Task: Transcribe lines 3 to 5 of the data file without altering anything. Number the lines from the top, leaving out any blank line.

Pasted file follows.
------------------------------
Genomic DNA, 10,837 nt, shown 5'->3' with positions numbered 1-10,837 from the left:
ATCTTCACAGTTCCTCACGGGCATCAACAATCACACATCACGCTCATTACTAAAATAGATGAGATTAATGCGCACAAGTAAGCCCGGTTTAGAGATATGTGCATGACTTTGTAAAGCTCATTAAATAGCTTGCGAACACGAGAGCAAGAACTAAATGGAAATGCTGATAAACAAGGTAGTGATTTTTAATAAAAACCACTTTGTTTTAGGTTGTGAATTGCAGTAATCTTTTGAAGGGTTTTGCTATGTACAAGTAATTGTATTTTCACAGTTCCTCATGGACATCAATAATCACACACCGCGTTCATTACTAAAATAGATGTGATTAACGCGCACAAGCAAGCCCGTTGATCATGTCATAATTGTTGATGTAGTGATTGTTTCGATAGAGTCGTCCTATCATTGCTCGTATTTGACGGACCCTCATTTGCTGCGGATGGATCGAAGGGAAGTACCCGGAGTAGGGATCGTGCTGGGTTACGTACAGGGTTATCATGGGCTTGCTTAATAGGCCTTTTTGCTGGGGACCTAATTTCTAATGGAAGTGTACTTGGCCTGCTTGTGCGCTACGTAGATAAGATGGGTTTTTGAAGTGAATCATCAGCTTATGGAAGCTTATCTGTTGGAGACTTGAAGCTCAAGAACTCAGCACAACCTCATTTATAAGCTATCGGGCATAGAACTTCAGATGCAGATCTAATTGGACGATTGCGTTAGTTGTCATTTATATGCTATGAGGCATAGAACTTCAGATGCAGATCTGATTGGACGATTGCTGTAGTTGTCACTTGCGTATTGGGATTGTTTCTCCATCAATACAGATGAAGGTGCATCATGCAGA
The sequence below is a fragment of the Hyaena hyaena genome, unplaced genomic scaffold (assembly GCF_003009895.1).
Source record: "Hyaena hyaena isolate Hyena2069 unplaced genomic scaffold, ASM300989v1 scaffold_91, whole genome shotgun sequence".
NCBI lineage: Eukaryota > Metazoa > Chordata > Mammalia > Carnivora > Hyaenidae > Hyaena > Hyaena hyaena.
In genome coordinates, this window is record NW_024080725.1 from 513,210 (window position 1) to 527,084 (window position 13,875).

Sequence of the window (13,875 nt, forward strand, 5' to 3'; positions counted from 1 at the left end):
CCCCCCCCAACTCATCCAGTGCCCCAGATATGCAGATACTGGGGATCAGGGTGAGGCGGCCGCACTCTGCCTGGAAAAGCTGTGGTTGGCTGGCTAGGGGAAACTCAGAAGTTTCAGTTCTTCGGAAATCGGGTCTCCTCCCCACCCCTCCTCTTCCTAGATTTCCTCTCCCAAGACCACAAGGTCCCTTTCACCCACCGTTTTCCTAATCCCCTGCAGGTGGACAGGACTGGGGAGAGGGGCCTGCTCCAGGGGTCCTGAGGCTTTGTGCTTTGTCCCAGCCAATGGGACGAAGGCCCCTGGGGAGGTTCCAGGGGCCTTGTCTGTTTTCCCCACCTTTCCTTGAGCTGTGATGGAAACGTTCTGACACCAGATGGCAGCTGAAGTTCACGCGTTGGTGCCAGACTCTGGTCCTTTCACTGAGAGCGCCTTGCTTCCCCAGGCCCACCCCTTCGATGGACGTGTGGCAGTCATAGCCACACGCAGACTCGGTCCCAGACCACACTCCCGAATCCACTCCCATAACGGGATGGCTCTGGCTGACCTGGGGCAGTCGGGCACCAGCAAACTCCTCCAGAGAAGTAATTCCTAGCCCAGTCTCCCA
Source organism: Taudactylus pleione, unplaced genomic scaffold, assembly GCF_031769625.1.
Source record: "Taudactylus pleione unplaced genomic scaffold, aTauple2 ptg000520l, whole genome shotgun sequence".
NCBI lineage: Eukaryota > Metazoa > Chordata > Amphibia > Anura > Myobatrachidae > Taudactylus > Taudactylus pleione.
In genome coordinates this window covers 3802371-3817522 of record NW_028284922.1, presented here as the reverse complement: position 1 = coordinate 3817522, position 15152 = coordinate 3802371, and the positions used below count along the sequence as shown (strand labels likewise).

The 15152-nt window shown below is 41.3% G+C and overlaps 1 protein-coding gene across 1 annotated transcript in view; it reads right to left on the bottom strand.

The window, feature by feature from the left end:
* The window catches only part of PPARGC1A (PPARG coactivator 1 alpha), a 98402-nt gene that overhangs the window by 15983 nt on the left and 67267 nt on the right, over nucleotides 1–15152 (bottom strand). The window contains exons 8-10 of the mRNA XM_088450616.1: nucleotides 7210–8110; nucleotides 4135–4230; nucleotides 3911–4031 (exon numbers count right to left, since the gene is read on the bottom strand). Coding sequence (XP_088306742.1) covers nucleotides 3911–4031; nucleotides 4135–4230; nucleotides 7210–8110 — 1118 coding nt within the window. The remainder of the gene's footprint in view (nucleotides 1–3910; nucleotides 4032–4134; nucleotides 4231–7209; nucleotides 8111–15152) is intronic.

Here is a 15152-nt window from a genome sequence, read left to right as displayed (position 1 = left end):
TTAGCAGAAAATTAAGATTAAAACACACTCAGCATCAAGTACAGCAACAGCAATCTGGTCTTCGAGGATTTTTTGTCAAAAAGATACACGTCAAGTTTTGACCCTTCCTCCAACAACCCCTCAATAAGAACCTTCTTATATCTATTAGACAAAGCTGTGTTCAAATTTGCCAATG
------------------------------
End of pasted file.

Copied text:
The sequence below is a fragment of the Hyaena hyaena genome, unplaced genomic scaffold (assembly GCF_003009895.1).
Source record: "Hyaena hyaena isolate Hyena2069 unplaced genomic scaffold, ASM300989v1 scaffold_91, whole genome shotgun sequence".
NCBI lineage: Eukaryota > Metazoa > Chordata > Mammalia > Carnivora > Hyaenidae > Hyaena > Hyaena hyaena.